White supremacist pleads not guilty in plot to blow up Colorado synagogue
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White supremacist pleads not guilty in plot to blow up Colorado synagogue

Richard Holzer, self-described ‘skinhead’ and former Ku Klux Klan member, is charged over plans to attack Temple Emanuel in Pueblo

This photo provided by the El Paso County Sheriff's Office shows Richard Holzer, who was arrested, November 1, 2019, in Pueblo, Colorado. Holzer, who is accused of plotting to bomb a historic Colorado synagogue, appeared briefly in court on November 4, 2019. (El Paso County Sheriff's Office via AP)
This photo provided by the El Paso County Sheriff's Office shows Richard Holzer, who was arrested, November 1, 2019, in Pueblo, Colorado. Holzer, who is accused of plotting to bomb a historic Colorado synagogue, appeared briefly in court on November 4, 2019. (El Paso County Sheriff's Office via AP)

The white supremacist who allegedly planned to blow up a synagogue in Colorado has pleaded not guilty to several hate crimes charges.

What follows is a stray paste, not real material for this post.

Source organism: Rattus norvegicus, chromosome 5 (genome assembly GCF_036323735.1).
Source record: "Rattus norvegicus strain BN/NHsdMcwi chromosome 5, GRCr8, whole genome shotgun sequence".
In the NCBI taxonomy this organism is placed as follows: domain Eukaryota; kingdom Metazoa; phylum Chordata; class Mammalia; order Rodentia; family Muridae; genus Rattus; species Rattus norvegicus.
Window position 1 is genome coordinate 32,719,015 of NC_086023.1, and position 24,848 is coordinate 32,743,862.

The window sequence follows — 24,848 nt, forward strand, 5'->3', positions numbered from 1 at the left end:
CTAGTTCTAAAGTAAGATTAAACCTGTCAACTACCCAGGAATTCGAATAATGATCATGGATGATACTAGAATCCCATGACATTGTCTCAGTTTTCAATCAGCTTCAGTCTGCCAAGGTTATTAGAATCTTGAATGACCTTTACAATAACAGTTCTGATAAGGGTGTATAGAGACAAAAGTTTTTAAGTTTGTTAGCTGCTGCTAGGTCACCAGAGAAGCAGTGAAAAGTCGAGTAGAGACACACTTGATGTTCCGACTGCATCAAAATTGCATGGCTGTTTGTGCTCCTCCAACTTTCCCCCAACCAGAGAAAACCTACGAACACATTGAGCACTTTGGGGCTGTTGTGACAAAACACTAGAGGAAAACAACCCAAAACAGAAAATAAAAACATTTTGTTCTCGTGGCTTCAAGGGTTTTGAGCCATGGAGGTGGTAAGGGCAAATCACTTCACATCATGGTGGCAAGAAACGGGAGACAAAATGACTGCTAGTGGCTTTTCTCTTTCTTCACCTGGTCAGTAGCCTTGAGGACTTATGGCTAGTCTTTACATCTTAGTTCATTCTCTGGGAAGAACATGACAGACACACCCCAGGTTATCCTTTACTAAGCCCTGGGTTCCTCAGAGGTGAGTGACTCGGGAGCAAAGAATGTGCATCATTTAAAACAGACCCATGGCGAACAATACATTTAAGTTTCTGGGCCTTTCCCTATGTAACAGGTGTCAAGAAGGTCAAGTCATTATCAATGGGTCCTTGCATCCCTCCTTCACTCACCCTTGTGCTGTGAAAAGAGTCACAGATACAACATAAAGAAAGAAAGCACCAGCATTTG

Richard Holzer, 27, was charged Monday in Denver federal court, after being arrested earlier this month for his plans to attack Temple Emanuel in Pueblo. The self-described “skinhead” and former Ku Klux Klan member has used Facebook to “promote white supremacy ideology and acts of violence.”

An undercover FBI agent first made contact with Holzer online in September. Holzer was taken into custody weeks later, after receiving fake bombs from undercover agents who said they could blow up the synagogue. He admitted that he had planned to blow up the synagogue, even if there were people inside.

Holzer was charged with attempting to obstruct the exercise of religion by force by using explosives and fire, attempted arson, and using fire or an explosive device to commit a felony.

He also claimed to have enlisted a Mexican ally in a scheme last year to poison the synagogue’s water supply with arsenic.

The synagogue’s rabbi, president and several members sat in the court during the hearing. About $11,000 in donations have come in to the synagogue to fund a video surveillance system, The Associated Press reported.

Temple Emanuel is a congregation of 35 families whose building dates to 1900.

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